How Can we Expect Obama to Stand with Venezuela’s Students??

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Young students protesting in the streets of Venezuela have no memory of any government other than that of President Hugo Chávez. But now that he has been gone for nearly a year, they know they don’t want to grow old under the same type of regime.

Univisions Salinas, asked Obama if the U.S. recognized Nicolas Maduro, Chavez’s handpicked heir, as the “legitimate” president of Venezuela, but Obama skirted the question. Obama has not announced any plans to interfere in Venezuela’s crisis. (they are not muslims)

Obama’s interference by sending bombs in America’s name to topple Egypt our alli and Libya. for his beloved Muslim Brotherhood. It seems the only promise Obama has kept is to Radicle Muslims when he wrote “I will stand with them (Muslims) should the political winds shift in an ugly direction”. Wake up America!! See what he does not what he say’s.
How can we expect OB to stand with Venezuela’s more educated students. They just might obtain a democracy and he could not have that competing with his dream of Global Government.

1Xm9u44 Obama has not announced any plans to interfere in Venezuela’s crisis.  Obama and his media on tv every day all day during the so called Muslim’s Arab Spring. There is little to no media coverage of Venezuela’s huge student protests.—————

By Matt Essert  (below)There is a crisis in Venezuela. Already one of the most violent places on Earth — a person is murdered every 21 minutes, and there were roughly 24,700 violent deaths last year — the country is in the throes of a massive shake-up.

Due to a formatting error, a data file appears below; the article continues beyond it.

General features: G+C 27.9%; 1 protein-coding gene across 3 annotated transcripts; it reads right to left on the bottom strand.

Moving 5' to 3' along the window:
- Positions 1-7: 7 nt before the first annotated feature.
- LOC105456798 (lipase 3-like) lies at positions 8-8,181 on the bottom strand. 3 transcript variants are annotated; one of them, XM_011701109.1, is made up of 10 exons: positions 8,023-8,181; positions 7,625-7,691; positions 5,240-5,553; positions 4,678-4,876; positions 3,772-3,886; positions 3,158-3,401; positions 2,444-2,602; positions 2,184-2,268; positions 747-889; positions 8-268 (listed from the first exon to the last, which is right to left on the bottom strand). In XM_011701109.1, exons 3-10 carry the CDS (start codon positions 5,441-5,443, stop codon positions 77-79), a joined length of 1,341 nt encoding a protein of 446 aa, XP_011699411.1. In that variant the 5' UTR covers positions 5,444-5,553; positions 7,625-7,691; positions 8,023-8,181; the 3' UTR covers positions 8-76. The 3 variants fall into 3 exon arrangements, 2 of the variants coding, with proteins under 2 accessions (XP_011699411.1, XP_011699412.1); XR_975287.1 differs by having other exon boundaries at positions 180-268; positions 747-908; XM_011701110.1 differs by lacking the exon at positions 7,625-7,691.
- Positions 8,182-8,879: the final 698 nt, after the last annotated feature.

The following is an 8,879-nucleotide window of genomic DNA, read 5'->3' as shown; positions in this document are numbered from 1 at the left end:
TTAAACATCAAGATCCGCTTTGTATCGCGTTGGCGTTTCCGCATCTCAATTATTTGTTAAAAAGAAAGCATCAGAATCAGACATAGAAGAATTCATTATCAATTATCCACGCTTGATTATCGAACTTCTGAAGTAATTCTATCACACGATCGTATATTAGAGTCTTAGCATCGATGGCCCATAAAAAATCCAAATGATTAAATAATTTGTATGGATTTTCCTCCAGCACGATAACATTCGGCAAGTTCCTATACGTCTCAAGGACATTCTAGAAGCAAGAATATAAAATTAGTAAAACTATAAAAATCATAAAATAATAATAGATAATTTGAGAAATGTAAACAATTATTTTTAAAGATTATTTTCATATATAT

For the past few months, Leopold López has led an opposition movement against President Nicolas Maduro’s government, which has been running the country into the ground. Since taking over for the deceased Hugo Chávez in April 2013, Maduro has led Venezuela to 56% inflation rate and a 50% increase in the budget deficit, prompting China to cut back on its $20 billion loan, and Moody’s and Standard & Poor to downgrade Venezuelan bonds to “junk” status. Additionally, the once-strong dollar has dropped from an 8 to 1 exchange rate relative to the U.S. dollar at Chávez’s death, to a disastrous 87 to 1. In response, Maduro has taken to blaming U.S.-backed “fascists” and the “parasitic bourgeoisie.” He has also called for more state intervention. This has only made things harder for the private sector, which has since made it nearly impossible for Venezuelans to get food and other basic material necessities.

Consequently, people like López have been leading dissatisfied Venezuelans in protest. But it wasn’t until Venezuela’s Youth Day last week that things really took a bad turn. Swarms of young people — mostly aged 18 to 25 — took to the streets to peacefully protest Maduro’s poor governance, but state police quickly tried to corral them. At least three protesters were shot dead and many more were injured. Maduro has since charged López with terrorism and murder for inciting the riots where Maduro’s government killed people.

Since then, more young people have protested Maduro’s government and the awful treatment of the Venezuelan people, especially the young people who have died during these demonstrations. Because of the government’s tight control of the news outlets and television networks, very little coverage has seeped out of the country. Young people have been using Twitter and other forms of social media to organize, but the government’s crackdown on dissent has been swift and severe.

Maduro and his many arms of government have sworn to put a hard stop to these protests and opposition groups. But the situation is spiraling further and further out of control each day.



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